The combination of ibrutinib and rituximab significantly improved overall survival and progression-free survival compared with standard fludarabine, cyclophosphamide, and rituximab for younger patients with chronic lymphocytic leukemia.
Tait D. Shanafelt, MD
The combination of ibrutinib (Imbruvica) and rituximab (Rituxan) significantly improved overall survival (OS) and progression-free survival (PFS) compared with standard fludarabine, cyclophosphamide, and rituximab (FCR) for younger patients with chronic lymphocytic leukemia (CLL), according to findings from the phase III E1912 study presented at the 2018 ASH Annual Meeting.
After a median follow-up of 33.4 months, there was a 65% reduction in the risk of progression or death with Ibrutinib/rituximab compared with FCR (HR, 0.35; 95% CI, 0.22-0.50; P <.00001). Moreover, ibrutinib/rituximab reduced the risk of death by 83% compared with FCR (HR, 0.17; 95% CI, 0.05-0.54; P <.0003). Treatment-related grade 3/4 adverse events (AEs) were significantly lower with the BTK inhibitor combination compared with FCR (58.5% vs 72.1%, respectively; P = .004).
"There is a remarkably lower risk of death in patients receiving the new therapy in comparison with standard chemotherapy," said lead investigator Tait D. Shanafelt, MD, from Stanford University. "I would emphasize that the new therapy is also less toxic than our historical therapy. Obviously, in cancer trials we want to improve the effectiveness or reduce the side effects. This trial is one of the rare circumstances where we've done both with a single therapy."
In the study, 354 patients received the combination of ibrutinib and rituximab and 175 received FCR. Throughout the trial, ibrutinib was administered at 420 mg orally on days 1 to 28 until progression. In cycle 1, patients received ibrutinib alone and in cycle 2 patients were administered ibrutinib with rituximab at 50 mg/m2 intravenously (IV) on day 1 and at 325 mg/m2 on day 2. For cycle 3 to 7, rituximab was given at 500 mg/m2 IV on day 1 along with baseline ibrutinib. FCR was given at the standard dose for 6 cycles.
Across all patients enrolled, the median age of patients was 58 years, with 40.6% of patients ≥60 years of age. A third of patients were female (32.7%), and two-thirds of patients had ECOG performance status of 0 (63.3%). IGHV was unmutated for 71.1% of patients, 22.2% had an 11q deletion, 18.3% trisomy 12, and 33.8% deletion 13q. Patients were split between Rai stages, with 43.1% having stage III/IV disease.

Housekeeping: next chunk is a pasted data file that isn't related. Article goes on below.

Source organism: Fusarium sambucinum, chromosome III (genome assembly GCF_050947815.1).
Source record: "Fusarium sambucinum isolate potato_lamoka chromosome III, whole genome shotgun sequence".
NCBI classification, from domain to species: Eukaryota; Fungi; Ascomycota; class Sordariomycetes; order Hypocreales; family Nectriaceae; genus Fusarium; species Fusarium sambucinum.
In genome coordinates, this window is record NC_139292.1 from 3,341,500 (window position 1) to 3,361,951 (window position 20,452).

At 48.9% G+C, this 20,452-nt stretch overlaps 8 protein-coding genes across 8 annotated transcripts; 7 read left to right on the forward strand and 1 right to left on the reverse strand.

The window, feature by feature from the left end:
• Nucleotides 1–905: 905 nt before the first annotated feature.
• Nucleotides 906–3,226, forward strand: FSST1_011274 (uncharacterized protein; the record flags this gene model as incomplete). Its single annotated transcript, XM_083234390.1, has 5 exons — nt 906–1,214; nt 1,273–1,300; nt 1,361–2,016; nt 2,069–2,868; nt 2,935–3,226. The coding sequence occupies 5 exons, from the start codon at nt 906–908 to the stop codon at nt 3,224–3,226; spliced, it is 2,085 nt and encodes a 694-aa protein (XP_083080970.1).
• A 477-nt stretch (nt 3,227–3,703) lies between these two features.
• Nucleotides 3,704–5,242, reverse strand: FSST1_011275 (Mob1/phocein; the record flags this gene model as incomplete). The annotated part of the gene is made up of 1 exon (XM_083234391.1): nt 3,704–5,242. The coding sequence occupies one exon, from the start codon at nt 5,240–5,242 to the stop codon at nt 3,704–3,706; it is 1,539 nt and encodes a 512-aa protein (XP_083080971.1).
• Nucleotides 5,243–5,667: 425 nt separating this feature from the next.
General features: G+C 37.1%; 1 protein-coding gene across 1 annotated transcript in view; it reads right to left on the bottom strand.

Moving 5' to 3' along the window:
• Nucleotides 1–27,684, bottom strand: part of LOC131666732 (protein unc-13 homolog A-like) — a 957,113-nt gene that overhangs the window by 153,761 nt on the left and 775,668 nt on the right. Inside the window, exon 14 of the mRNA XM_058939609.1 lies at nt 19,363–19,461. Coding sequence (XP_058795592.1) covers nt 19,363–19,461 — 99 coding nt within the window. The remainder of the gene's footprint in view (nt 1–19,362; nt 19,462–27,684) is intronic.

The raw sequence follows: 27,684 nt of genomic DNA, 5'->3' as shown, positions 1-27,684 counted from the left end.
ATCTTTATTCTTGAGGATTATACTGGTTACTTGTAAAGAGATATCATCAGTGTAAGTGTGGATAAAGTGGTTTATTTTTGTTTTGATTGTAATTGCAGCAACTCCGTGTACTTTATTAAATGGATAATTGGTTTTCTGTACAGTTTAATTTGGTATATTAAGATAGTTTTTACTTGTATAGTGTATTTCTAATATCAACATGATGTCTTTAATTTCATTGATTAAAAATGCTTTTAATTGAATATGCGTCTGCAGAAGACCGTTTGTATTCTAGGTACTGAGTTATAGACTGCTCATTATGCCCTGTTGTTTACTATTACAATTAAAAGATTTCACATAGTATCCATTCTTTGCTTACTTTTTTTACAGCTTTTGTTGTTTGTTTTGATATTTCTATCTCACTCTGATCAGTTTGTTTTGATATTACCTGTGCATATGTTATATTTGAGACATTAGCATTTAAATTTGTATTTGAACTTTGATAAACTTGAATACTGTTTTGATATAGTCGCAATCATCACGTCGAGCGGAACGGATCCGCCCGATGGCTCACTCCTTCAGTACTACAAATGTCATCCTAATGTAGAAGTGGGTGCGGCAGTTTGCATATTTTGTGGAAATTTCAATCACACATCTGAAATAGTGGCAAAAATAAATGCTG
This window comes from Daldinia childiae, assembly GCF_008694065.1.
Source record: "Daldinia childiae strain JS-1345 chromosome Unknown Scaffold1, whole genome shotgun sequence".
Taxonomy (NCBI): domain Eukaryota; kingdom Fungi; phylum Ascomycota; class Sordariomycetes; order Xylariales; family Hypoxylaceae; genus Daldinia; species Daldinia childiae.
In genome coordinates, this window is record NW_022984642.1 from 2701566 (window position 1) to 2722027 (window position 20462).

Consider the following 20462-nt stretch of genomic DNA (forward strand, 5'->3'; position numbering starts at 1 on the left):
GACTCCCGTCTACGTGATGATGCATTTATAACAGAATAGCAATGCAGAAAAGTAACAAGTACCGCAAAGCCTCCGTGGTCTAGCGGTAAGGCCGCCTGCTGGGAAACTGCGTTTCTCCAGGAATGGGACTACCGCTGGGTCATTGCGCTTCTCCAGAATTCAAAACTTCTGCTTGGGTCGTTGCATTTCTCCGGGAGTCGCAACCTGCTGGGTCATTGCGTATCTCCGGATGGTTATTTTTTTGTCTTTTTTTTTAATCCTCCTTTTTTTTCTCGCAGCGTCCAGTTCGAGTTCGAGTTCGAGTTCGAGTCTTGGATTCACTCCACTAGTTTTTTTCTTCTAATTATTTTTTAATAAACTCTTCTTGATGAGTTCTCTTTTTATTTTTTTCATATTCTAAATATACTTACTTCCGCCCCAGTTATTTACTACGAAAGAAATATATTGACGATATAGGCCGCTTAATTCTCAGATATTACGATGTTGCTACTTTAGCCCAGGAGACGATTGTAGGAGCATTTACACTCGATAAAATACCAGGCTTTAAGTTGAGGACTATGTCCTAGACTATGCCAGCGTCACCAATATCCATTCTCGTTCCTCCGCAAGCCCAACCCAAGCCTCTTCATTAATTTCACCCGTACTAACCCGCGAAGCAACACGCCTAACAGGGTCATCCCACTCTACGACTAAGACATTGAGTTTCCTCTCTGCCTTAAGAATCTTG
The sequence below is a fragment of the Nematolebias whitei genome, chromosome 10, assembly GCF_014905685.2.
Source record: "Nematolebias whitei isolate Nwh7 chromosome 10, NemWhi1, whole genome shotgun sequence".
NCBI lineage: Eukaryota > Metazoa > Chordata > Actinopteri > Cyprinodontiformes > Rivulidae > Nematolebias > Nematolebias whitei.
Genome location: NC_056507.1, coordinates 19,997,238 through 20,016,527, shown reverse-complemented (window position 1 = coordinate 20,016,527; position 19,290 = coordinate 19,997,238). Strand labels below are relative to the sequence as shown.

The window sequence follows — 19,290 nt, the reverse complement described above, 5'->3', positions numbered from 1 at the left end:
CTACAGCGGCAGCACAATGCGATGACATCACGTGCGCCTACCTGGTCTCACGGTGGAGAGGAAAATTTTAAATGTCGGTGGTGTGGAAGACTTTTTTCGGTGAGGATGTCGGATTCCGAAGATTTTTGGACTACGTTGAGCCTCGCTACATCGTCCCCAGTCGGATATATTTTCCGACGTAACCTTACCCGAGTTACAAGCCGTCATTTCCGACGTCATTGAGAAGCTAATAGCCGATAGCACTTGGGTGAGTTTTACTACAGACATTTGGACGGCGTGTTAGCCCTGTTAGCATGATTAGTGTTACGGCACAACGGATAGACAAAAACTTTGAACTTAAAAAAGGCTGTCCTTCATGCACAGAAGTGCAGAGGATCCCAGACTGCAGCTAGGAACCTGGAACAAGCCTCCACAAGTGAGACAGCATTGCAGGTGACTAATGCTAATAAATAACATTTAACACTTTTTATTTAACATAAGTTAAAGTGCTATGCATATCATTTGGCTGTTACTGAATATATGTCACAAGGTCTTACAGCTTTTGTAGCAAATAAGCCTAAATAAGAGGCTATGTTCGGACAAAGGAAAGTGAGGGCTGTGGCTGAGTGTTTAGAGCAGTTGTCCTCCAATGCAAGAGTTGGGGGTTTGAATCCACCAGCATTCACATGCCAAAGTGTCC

The improvement in PFS seen with the combination of ibrutinib and rituximab was experienced by patients across all subgroups. In this with IGHV unmutated status, there was a 74% reduction in the risk of progression or death with ibrutinib/rituximab versus FCR (HR, 0.262; 95% CI, 0.137-0.498; P <.0001). However, a statistically significant benefit was not observed for patients with IGHV mutations, although a trend was observed (HR, 0.435; 95% CI, 0.140-0.1350; P = .07).
"The novel therapy is improving disease control, with longer progression-free survival," said Shanafelt. "This establishes ibrutinib-based therapy as the most effective treatment tested to date for untreated patients."
Ibrutinib/rituximab demonstrated a preferential toxicity profile compared with FCR, with significantly fewer treatment-related grade ≥3 AEs for neutropenia (22.7% vs 43.7%, respectively), anemia (2.6% vs 12%), thrombocytopenia (2.9% vs 13.9%), and neutropenic fever (2.3% vs 15.8%). Other grade ≥3 treatment-related AEs of interest for ibrutinib/rituximab versus FCR, respectively, included infection (5.4% vs 8.2%), diarrhea (2.6% vs 0.6%), hypertension (7.4% vs 1.9%), bleeding (1.1% vs 0.0%), and atrial fibrillation (2.9% vs 0.0%).
"FCR is a therapy with high side effects and cannot be tolerated by all CLL patients, and it primarily is given to those age 70 or younger," said Shanafelt. "This new regimen is well-tolerated and had fewer side effects than our previous standard therapy."
Across studies exploring ibrutinib, the BTK inhibitor was given until progression; however, new clinical trials are beginning to explore if ibrutinib can be given for a fixed duration and whether newer combinations are more effective, Shanafelt noted.
The phase III EA9161 trial is examining the combination of ibrutinib with obinutuzumab and venetoclax. In this study, treatment will be stopped after 19 cycles, if there is no disease progression (NCT03701282). Another phase III study (A041702) is looking at the same combination with the duration of therapy based upon the minimal residual disease response achieved (NCT03737981). Both studies are currently enrolling.
Shanafelt TD, Wang V, Kay NE, et al. A Randomized Phase III Study of Ibrutinib (PCI-32765)-Based Therapy Vs. Standard Fludarabine, Cyclophosphamide, and Rituximab (FCR) Chemoimmunotherapy in Untreated Younger Patients with Chronic Lymphocytic Leukemia (CLL): A Trial of the ECOG-ACRIN Cancer Research Group (E1912). Presented at: 2018 ASH Annual Meeting; December 1-4, 2018; San Diego. Abstract LBA-4.